Image Filters in Flutter | No Package Required 💙

Paras Jain
6 min readOct 26, 2020

In one of my recent apps, I had to implement this feature of adding Filters to Images. I was confident that there will be a package for this, so I did the usual Google Search. But just a few hours later, after trying out a few packages, I realized that there are not many options to choose from for adding image Filters to your Flutter Application. The packages that are available are horribly slow for Production Applications. Sure, they do give some nice bells and whistles but …

Slowly but Surely

In the end, of course, I had to figure out a different strategy for my Flutter App, so let’s take a look at what approach I found best for this.


Well, the first thing that you need to have is an Image that you can display in your app using the Image Widget. You can get the image from File Storage using the file_picker, Add it to your application’s assets folder or load it via the network using “” constructor. Once this is done and you successfully can view the image on your app, the next step is to warp the Image widget with a ColorFiltered widget and this is where the magic happens. So let’s take a look at what is ColorFiltered Widget.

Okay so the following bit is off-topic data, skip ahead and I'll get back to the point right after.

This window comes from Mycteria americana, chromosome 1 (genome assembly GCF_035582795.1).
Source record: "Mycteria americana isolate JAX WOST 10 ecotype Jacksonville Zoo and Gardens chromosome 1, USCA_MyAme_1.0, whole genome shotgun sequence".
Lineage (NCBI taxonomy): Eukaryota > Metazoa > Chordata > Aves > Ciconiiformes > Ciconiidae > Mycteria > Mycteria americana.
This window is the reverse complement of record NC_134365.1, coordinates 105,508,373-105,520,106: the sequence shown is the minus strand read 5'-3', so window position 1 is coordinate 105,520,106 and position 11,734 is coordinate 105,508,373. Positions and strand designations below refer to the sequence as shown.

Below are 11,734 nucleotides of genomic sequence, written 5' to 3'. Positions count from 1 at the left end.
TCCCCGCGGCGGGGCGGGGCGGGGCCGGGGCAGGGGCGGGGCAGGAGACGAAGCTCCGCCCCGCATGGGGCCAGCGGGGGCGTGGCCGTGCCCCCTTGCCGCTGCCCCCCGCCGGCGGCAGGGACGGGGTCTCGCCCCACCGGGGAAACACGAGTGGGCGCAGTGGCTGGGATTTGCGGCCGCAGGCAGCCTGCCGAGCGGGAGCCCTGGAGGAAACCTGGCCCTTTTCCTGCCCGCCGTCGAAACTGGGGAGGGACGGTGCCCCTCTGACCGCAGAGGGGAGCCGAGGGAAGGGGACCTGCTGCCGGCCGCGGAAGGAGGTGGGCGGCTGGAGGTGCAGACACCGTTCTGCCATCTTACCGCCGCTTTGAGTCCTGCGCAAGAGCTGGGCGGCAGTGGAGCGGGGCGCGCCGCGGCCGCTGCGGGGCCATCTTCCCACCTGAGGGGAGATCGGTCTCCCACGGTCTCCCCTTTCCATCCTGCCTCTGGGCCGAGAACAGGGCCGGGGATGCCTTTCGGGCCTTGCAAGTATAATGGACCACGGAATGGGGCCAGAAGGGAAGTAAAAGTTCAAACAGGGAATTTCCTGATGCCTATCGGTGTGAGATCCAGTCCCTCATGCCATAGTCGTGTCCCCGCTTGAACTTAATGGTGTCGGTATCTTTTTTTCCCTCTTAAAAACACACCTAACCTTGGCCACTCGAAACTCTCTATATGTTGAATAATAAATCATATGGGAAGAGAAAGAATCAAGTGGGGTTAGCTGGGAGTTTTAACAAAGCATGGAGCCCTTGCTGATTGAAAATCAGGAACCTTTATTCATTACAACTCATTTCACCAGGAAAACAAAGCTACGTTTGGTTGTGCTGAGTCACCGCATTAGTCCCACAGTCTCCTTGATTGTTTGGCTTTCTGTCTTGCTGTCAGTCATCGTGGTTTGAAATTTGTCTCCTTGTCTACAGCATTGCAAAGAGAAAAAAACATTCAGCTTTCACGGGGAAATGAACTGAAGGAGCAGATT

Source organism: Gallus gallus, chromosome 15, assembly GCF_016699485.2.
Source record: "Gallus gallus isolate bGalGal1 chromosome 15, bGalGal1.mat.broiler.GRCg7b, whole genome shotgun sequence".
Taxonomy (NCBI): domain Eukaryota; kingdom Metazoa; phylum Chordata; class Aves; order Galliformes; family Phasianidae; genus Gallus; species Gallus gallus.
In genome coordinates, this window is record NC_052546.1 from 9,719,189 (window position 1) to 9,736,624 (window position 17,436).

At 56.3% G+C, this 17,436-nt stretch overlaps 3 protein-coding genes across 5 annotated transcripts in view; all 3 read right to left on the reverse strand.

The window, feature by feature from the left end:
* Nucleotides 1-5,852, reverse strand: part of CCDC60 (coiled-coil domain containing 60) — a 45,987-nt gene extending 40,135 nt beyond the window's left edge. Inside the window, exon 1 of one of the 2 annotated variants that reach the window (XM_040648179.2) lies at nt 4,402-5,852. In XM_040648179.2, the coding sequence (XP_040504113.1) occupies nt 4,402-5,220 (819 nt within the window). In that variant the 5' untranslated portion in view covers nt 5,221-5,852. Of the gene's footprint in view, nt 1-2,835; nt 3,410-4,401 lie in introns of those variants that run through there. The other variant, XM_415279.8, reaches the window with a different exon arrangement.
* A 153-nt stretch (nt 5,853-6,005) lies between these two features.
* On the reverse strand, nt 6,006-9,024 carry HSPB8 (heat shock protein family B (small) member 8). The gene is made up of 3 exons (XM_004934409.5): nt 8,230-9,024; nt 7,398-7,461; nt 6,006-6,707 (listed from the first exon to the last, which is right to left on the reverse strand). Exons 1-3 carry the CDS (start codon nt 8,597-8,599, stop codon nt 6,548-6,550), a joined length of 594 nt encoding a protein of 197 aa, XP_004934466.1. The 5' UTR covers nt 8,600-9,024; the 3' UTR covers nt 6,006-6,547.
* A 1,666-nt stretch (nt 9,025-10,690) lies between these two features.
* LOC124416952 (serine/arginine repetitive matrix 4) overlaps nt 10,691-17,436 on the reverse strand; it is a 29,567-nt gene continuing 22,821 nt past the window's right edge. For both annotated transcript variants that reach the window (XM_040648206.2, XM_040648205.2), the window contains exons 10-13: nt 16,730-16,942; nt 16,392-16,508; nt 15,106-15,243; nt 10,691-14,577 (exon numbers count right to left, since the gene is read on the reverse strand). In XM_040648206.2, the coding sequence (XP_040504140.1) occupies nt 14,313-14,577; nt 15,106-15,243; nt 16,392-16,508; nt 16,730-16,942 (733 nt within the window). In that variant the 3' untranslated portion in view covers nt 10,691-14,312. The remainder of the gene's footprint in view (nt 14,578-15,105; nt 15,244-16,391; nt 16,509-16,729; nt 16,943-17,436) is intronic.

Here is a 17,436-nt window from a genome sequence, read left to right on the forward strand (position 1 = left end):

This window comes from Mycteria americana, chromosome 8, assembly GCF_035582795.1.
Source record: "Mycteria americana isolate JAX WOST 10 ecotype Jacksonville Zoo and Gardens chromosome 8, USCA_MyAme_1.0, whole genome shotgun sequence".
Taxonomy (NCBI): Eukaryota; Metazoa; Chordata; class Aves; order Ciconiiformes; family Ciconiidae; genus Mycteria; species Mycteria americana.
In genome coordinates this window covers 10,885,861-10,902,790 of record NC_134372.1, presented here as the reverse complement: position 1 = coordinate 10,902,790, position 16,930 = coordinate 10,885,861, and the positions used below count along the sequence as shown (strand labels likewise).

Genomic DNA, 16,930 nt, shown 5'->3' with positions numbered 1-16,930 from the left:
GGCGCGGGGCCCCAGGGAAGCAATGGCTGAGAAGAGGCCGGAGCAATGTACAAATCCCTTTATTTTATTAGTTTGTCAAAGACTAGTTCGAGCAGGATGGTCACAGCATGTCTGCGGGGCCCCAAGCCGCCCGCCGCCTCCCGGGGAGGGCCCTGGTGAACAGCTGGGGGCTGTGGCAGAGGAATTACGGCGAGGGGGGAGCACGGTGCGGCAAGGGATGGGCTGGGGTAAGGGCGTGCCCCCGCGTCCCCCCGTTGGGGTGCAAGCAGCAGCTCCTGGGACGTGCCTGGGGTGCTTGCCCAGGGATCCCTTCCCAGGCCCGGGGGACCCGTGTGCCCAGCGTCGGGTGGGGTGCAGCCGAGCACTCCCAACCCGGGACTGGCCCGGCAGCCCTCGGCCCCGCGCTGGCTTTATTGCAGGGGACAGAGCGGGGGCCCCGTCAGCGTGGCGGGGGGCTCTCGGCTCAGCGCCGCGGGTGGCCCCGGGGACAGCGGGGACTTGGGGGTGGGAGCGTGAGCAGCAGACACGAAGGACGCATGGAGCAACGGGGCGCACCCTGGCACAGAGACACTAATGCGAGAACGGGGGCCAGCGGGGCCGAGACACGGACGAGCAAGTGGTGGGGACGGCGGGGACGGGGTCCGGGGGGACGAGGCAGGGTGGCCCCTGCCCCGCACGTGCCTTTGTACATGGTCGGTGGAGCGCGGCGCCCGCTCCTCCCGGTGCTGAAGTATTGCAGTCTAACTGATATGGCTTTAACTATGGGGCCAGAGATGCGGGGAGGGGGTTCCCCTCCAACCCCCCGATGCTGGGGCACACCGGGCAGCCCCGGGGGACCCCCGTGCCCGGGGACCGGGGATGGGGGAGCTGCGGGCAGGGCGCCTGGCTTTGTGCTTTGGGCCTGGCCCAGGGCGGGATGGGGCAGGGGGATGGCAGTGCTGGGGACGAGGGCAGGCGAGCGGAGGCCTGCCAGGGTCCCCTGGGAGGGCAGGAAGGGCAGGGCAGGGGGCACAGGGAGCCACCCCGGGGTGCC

So, the ColorFiltered widget requires an instance of ColorFilter. This ColorFilter class has 2 main constructors, one is the “mode” and another one is the “matrix”.

  1. mode: This constructor creates a ColorFilter that blends itself onto the underlying image based on the BlendMode you provide. This is quite basic and can only do so much because your filter in this case only has one color to work with. If you need to create a filter that manipulates colors on a much deeper level, this won’t do any good. But thankfully, this is where “matrix” comes into play.
  2. matrix: This matrix constructor requires a list of doubles (List<double>). At this point just consider these doubles as different values to manipulate different colors in your Image. This constructor expects you to provide a list of 20 double values. Based on these 20 values it will create a 5x5 matrix by adding additional 5 values of its own. Now the color filter created with this matrix is powerful enough to create some really cool and unique filters. The matrix we are talking about here, in more technical terms is called a “feColorMatrix”. So let’s take a look at what this is.


If you are working with Images, you will probably know that images (in their most basic form) are made of Pixels. And each of these pixels in turn has values for Red, Green, Blue, and Alpha (transparency). Now if we want to add a filter to an image, we need to manipulate the pixels of that image and for doing so we have to adjust these RGBA values.

Now we can visualize RGBA values of a pixel as a 4 x 1 matrix. And technically to manipulate the values of this pixel we have to multiply this 4x1 matrix with another matrix. And the values of this second matrix have to be calculated based on the changes we want to make in the said pixel. To help you out, here is the visual representation of what you just read:


You can ignore the 5th Row with “1” in it.

Now, that 5x5 matrix you see in the middle is called the feColorMatrix that is used to manipulate the RGBA values of each pixel in the image.